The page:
Also attached is a modified version of the kexec userspace tool (also in kexec_patches.tar.gz, along with source and patches) that facilitates the proces of loading and kexecing a kernel image. Finally, attached is a demo EC05 kernel with kexec enabled (demo_kernel.tar.gz; mostly stock: RFS support only, testkeys recovery w/adbd, but does inlcude the keyboard patches), example update.zips that kexec an SD-card kernel from recovery--either as a normal boot (boot_zImage.zip) or recovery boot (boot_zImage_recovery.zip), and a script (patch_decomp_cachebufram.sh) to binary patch unmodified kernels to kexec boot faster.

    Note, this thread is primarilly intended for kernel developers. Kexec probably won't be of great utility to end users until commonly-used kernels are patched. Also, although stock kernels can be kexec'd, they need some init.rc modifications boot an entire ROM from SD card. Hopefully the fine folks here will come up with a user-friendly implementation of this work that's easy for everyone to use.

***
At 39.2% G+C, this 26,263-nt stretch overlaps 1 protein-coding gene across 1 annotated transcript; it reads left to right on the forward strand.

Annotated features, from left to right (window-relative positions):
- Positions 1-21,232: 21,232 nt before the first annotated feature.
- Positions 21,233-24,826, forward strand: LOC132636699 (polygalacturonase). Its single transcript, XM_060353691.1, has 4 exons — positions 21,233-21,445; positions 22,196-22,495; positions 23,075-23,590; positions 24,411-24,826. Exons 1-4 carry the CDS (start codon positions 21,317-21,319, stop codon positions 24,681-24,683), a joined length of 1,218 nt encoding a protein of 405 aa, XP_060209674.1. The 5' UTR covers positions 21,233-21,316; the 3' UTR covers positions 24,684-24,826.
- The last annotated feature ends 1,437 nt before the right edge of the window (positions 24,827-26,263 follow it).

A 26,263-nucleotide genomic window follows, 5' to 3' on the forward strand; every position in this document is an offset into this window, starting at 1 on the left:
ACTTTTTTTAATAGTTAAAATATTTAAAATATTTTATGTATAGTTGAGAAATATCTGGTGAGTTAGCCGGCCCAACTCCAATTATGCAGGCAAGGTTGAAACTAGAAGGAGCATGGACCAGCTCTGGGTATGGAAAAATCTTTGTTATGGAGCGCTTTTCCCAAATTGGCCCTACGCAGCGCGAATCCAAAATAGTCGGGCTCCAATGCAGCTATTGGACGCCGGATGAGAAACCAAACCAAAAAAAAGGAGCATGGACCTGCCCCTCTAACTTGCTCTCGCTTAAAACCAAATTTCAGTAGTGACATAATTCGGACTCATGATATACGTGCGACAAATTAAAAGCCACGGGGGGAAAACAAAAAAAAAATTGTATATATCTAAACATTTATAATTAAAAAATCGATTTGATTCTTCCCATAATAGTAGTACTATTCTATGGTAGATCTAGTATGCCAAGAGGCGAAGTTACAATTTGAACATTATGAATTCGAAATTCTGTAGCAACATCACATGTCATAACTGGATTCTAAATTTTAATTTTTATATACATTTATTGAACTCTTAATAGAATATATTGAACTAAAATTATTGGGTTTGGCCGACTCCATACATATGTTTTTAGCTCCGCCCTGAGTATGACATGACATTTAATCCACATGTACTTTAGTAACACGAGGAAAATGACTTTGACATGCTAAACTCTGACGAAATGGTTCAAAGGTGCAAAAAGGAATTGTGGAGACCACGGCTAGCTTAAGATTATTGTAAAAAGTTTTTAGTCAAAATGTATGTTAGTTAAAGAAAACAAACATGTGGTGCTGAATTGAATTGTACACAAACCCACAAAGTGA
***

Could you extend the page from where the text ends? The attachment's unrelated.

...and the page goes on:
Instructions:

    Flash a kexec-enabled kernel (e.g., the attached demo kernel) to either /dev/block/bml7 or /dev/block/bml8. For testing purposes, this kernel needs either "ro.secure=0" or "ro.debuggable=1" set in default.prop, and also needs recovery.rc/fota.rc modified to spawn the adbd service, so that an adb root shell is available while in recovery. Also copy the attached kexec tool to a convenient location on the device (e.g., /data/local/tmp/kexec).

    Reboot into recovery. If the kexec kernel is installed to bml7, run "adb reboot recovery" while the phone is running. If installed to bml8, power down and boot into recovery by holding the volume-down, camera, and power buttons.

    Make sure adb is running as root. If it's not, try running "adb root".

    Find the kernel (zImage) you wish to boot. These can be extracted from a kernel update.zip or Odin .tar file, or use the demo kernel again.